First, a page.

Steel Assault Review (PC)

Steel Assault Review: Fight the Power in Post-Apocalyptic America


Steel Assault | Featured


Steel Assault is a game I’ve been intrigued by since I demoed it. Developed by Zenovia Interactive, it’s a raging, non-stop ride through 5 action-packed stages. It features a captivating visual style, hard-yet-satisfying gameplay, and an interesting story. The question is, was this a title that will only appeal to fans of arcade games? Or does Steel Assault provide a worthy experience for any gamer?


Taro Takahashi: A Man of Few Words


Steel Assault | Cut scene

Though Steel Assault isn’t big on backstory, from the opening cutscenes, it’s clear it takes place in an America in ruins. Not only is the setting post-apocalyptic, but it’s also pretty much post-democracy, which feels a bit more relevant given the state of our world these days. Regardless, you can tell from the beginning that our hero, Taro Takahashi, has been figuratively and literally scarred by this war-torn world. It’s all thanks to the actions of maniacal General Magnus Pierce, who not only rules over the ashes, but is dead set on making things worse. It’s up to Taro and his support team to put a stop to his machinations before everything spirals completely out of control.

Steel Assault | Villains

Every boss has style to spare.

America may be in ruins, but that doesn’t mean there’s no technology around. Far from it, in fact. General Magnus has a whole fleet of mechanized mayhem at his disposal, including mechs, goons in flying suits, floating drones, and much more. From the very beginning, it’s clear Taro has his work cut out for him. Moments into the game, his jet is shot down, and he has to crash land. And it only gets crazier from there. Luckily, Taro has some fantastic tools to help him survive.


Whip It Good


Steel Assault | First Boss

Your primary tool is a whip attack. You’ll automatically use it when distant from foes, and you can fling it in pretty much any direction. Just remember that to whip downwards, you’ll have to do a short jump first. When you’re up close and personal, Taro uses a brutal punch instead. Not only is this a useful weapon for playing keep away, but it can also dispel most bullets. So long as they aren’t glowing red and blue, you can smack them away. Taro also has the capability to double jump and do a short slide. The slide is actually the only way to dodge bullets, lasers, and flames coming from every angle, so mastery of it is a must.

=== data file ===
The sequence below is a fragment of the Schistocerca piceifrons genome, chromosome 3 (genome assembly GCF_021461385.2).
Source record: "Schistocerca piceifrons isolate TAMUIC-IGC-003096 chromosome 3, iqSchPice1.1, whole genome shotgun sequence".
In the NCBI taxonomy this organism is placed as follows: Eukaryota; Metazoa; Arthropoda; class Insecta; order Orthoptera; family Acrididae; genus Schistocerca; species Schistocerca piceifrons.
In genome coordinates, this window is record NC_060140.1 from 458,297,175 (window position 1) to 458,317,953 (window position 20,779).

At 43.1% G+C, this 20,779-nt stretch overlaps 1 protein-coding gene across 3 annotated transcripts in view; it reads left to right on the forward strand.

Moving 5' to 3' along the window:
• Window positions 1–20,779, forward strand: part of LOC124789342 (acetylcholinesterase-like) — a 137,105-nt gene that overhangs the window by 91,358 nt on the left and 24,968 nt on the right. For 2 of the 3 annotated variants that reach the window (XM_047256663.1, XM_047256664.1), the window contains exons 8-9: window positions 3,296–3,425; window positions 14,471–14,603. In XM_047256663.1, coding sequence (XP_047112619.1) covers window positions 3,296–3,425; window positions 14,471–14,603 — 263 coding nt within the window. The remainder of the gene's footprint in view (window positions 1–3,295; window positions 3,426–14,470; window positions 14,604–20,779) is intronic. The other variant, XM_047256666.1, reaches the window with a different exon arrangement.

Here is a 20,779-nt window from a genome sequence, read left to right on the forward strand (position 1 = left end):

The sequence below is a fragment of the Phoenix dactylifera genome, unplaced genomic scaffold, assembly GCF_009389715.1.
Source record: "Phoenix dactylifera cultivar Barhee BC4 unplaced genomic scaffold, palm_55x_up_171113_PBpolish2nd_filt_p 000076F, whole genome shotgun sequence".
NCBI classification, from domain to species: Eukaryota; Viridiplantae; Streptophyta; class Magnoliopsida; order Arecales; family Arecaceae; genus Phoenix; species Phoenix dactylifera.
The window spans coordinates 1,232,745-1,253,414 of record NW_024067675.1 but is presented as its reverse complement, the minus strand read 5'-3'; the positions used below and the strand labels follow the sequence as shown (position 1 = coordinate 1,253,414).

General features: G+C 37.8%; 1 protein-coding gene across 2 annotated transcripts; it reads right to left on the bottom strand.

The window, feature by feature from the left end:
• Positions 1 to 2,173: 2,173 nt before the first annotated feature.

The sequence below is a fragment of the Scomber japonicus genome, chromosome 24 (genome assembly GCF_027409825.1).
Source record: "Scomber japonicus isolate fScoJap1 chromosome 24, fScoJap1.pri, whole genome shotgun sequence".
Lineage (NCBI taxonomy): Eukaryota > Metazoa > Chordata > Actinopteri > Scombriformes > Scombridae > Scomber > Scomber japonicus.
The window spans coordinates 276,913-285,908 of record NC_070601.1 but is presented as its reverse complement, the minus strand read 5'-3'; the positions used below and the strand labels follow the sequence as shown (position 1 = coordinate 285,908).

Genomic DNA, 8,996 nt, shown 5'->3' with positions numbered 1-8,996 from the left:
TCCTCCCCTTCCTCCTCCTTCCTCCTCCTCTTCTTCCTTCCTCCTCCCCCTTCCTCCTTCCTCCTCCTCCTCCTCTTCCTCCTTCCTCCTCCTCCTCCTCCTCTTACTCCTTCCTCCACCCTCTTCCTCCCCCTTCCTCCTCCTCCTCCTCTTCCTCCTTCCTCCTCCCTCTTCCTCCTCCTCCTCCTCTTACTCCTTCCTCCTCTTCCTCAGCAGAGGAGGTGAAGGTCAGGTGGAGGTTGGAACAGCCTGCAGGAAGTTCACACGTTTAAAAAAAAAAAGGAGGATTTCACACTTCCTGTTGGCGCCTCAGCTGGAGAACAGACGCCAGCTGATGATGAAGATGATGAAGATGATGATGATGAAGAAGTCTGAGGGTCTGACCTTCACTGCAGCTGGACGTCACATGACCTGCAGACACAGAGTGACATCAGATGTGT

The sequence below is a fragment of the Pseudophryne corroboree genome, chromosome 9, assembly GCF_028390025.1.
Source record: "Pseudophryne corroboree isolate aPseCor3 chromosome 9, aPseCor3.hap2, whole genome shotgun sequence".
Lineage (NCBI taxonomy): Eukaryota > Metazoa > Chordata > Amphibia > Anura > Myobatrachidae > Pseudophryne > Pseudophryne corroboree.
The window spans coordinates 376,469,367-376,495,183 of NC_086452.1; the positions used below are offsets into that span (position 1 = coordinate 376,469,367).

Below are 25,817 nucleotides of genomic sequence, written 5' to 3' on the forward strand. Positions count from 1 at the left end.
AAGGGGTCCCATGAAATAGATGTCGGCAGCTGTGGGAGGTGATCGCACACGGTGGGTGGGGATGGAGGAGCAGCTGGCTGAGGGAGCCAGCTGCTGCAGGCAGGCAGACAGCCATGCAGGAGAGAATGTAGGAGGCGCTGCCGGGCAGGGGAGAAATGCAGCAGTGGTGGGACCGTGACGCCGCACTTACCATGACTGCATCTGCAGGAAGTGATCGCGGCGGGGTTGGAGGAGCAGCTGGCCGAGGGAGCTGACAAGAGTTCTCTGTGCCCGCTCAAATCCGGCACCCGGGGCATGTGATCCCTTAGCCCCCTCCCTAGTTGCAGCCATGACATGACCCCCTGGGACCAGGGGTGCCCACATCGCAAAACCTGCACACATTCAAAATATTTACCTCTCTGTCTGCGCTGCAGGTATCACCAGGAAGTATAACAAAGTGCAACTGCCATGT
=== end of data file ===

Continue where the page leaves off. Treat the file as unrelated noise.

Zip It Better


Steel Assault | Grapple

The other essential tool is Taro’s zipline. You can use this to reach distant platforms with ease, and leaping from it launches him vertically. There’s just one proviso – you need two points to connect the zipline to before it’s stable and able to be climbed. On the plus side, you can launch the zipline vertically, horizontally, or diagonally. Just make sure you place it properly. Otherwise, Taro might fall to his death, which happened to me a handful of times in my time with the game.


Walking Through the Wreckage


Steel Assault | Platforming 101

Though there are only five stages in the game, they’re all long and full of arcade mayhem. Each is also comprised of multiple sections. The handy thing is, you have unlimited continues. Plus, when you reach a new area on easy or normal, you’ll recover all your health. But that’s pretty much the only helping hand the game will provide, other than the occasional power-up. These consist of either an electric whip upgrade, a shield, or a health refill. They’re all pretty minor, and most only last a short period of time. So you’ll really need to master and memorize the levels to have a chance to survive because Steel Assault is not an easy game, on any difficulty.

Steel Assault | Big Guns

From the get-go, you’ll have foes raging to rip you to shreds. They’ll come from all angles, and many can fly. Your best bet is to deflect bullets, move quickly and pay attention to your surroundings. Precision is a must, and the game can be cruel at times. This is especially true when you have to make a leap of faith right into the sights of a gun trained on you. The highlights of any stage are the mini-bosses and boss fights. Mini-bosses can sometimes just be groups of foes you have to defeat. Other times they’ll be hardcore mechanical monstrosities. Either way, they aren’t child’s play. Oh, and on rare occasions, you’ll be riding some vehicle to mix things up.